280051 Structural Flexibility of the α-Helical Domain in a G-Protein-Coupled-Receptor-Gs Protein Complex

Monday, October 29, 2012: 9:27 AM
411 (Convention Center )
Harish Vashisth, Chemistry and Biophysics, University of Michigan, Ann Arbor, MI and Charles L. Brooks III, Department of Chemistry and Biophysics Program, University of Michigan, Ann Arbor, MI

G-protein-coupled receptors (GPCRs) are membrane proteins mediating
cellular responses to hormones and neurotransmitters, which couple
binding of small extracellular diffusible ligands to conformational
changes and activation of cognate heterotrimeric
G-proteins. Prototypical GPCRs have a conserved structural topology of
seven transmembrane helices, which undergo conformational
reorganization on binding to small molecules, and allow for the
docking of G-proteins. Recent crystal structure (PDB 3SN6) of a
G-protein-bound neurotransmitter GPCR,
β2-adrenergic-receptor, has provided structural bases for
the active receptor-G-protein complex. This structure has revealed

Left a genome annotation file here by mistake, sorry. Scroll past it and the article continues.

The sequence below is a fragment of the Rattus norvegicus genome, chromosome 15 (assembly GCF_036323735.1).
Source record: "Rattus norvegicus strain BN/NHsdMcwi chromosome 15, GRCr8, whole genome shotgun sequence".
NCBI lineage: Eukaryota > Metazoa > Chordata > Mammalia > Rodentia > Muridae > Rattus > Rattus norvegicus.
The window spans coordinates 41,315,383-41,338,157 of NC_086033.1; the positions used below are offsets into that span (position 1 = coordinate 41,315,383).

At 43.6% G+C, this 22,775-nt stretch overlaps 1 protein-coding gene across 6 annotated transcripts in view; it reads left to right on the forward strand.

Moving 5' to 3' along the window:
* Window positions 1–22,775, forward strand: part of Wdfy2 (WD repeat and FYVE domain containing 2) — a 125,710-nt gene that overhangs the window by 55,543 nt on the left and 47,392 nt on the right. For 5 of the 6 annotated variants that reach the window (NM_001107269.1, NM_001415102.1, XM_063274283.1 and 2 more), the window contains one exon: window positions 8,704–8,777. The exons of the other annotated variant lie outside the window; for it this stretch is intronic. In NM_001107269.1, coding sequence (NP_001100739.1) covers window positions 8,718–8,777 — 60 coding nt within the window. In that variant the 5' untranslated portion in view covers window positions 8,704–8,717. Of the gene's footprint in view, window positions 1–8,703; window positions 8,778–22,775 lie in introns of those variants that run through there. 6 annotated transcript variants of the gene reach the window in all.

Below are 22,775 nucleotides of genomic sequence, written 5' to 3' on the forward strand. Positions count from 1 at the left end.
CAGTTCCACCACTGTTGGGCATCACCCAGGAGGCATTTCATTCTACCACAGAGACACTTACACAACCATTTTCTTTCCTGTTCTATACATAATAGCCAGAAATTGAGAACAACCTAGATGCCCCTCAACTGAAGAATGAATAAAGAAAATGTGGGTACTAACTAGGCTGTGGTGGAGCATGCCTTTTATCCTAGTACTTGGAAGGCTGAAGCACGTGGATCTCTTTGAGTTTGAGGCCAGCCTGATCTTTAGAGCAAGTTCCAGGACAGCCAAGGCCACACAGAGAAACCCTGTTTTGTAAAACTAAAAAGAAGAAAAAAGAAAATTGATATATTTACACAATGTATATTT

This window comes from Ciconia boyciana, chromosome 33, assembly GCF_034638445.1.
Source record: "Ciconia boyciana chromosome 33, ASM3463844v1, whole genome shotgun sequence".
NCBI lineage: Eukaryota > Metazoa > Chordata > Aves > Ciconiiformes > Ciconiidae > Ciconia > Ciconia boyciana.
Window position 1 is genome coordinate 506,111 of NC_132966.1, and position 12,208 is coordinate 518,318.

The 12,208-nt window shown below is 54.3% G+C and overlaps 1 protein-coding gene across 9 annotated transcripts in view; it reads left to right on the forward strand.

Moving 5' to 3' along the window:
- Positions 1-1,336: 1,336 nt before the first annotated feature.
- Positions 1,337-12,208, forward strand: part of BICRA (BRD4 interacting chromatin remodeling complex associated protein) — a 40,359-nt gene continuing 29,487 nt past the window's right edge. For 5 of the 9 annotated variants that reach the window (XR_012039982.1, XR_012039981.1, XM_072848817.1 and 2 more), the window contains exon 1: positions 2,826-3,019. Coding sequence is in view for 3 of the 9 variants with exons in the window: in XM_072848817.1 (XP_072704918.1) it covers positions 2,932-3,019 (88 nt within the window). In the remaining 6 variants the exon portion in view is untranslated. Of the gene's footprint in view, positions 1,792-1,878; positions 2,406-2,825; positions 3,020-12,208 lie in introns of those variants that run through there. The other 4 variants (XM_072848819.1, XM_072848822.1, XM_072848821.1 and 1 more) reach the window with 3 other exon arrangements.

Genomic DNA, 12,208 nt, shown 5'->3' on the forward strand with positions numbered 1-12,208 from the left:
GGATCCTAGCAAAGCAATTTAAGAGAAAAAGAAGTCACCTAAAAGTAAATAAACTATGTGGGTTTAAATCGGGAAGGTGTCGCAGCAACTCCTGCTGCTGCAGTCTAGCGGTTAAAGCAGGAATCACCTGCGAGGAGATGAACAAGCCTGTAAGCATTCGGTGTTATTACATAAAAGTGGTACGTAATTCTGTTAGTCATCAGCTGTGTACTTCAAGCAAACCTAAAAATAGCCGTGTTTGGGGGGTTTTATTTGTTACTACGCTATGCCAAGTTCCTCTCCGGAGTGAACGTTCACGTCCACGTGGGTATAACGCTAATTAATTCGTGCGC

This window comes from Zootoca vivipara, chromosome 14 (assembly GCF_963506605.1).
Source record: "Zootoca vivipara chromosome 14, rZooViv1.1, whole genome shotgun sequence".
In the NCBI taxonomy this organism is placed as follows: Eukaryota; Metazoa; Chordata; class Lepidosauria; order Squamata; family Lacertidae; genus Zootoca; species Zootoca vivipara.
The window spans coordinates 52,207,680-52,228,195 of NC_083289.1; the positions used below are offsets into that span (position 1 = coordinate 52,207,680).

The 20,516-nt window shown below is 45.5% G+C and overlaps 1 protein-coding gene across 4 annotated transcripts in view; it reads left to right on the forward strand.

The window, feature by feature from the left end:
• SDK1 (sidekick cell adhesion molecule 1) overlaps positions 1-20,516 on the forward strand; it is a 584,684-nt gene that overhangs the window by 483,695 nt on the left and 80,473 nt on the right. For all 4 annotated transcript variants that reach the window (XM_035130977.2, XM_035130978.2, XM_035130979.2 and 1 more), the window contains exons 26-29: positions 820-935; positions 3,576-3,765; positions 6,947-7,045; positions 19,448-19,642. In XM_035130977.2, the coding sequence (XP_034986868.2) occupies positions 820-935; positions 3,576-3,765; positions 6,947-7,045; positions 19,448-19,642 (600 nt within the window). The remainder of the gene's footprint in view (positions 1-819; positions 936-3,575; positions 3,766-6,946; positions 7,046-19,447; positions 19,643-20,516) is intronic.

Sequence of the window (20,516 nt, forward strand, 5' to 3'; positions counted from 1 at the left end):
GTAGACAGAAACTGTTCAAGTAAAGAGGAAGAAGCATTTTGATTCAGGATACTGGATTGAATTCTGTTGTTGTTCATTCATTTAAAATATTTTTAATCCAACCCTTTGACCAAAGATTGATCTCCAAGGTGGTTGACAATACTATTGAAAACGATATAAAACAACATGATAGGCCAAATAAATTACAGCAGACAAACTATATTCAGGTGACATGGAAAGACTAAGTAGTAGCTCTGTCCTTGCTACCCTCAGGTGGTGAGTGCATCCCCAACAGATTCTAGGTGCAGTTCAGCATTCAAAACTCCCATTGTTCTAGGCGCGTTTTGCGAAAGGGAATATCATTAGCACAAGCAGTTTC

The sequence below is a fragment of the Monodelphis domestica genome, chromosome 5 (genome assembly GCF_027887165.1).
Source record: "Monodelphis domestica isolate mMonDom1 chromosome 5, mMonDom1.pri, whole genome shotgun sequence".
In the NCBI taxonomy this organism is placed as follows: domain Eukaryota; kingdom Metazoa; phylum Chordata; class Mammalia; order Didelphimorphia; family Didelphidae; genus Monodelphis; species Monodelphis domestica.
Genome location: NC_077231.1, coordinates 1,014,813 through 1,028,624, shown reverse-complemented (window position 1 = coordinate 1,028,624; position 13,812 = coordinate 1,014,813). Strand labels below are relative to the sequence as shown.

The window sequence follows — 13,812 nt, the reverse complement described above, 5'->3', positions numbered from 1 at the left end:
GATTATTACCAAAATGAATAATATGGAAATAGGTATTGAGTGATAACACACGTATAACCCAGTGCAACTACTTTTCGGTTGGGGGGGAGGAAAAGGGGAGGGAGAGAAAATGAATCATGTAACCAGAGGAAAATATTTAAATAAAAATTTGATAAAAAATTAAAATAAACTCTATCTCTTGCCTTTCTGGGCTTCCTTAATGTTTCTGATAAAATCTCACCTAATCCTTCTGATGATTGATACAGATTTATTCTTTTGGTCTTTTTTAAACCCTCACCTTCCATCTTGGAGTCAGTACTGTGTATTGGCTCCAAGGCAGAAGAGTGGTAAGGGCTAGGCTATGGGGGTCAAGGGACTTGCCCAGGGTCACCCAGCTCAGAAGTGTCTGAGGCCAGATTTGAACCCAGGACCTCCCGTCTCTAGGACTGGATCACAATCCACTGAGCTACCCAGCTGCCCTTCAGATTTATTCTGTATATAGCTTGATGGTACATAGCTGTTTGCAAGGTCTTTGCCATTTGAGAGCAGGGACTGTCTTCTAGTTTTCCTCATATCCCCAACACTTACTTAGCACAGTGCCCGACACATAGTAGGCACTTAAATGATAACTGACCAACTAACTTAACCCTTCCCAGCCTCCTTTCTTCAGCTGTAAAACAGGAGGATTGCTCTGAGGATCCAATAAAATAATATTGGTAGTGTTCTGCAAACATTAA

that the α-helical domain of the Gα-subunit of the
hetereotrimeric G-protein is significantly displaced in comparison to
its nucleotide-bound form. Furthermore, single-particle
electron-microscopy analysis (EM) of this complex has shown that the
α-helical domain is relatively flexible in the absence of
nucleotide. However, the exact mechanistic details of this large-scale
conformational change remain unclear. We first study this
conformational change in the Gα-subunit of the G-protein
using temperature-accelerated molecular dynamics (TAMD) simulations,
and molecular dynamics flexible-fitting (MDFF). We find that the
TAMD-generated closed-like conformations of the Gα-subunit
could be relatively easily fitted into simulated low-resolution
EM-maps of its nucleotide-bound form, and the placement of entire
complex is consistent with experimental EM maps. Additionally, we
attempt to understand the thermodynamic basis of this conformational
change in the active complex. We therefore further refine the
''activation-pathway'' generated by TAMD to a minimum-free energy path
(MFEP) using string method in collective variables (CVs) with and
without nucleotide. Preliminary results of this thermodynamic
characterization will also be presented.

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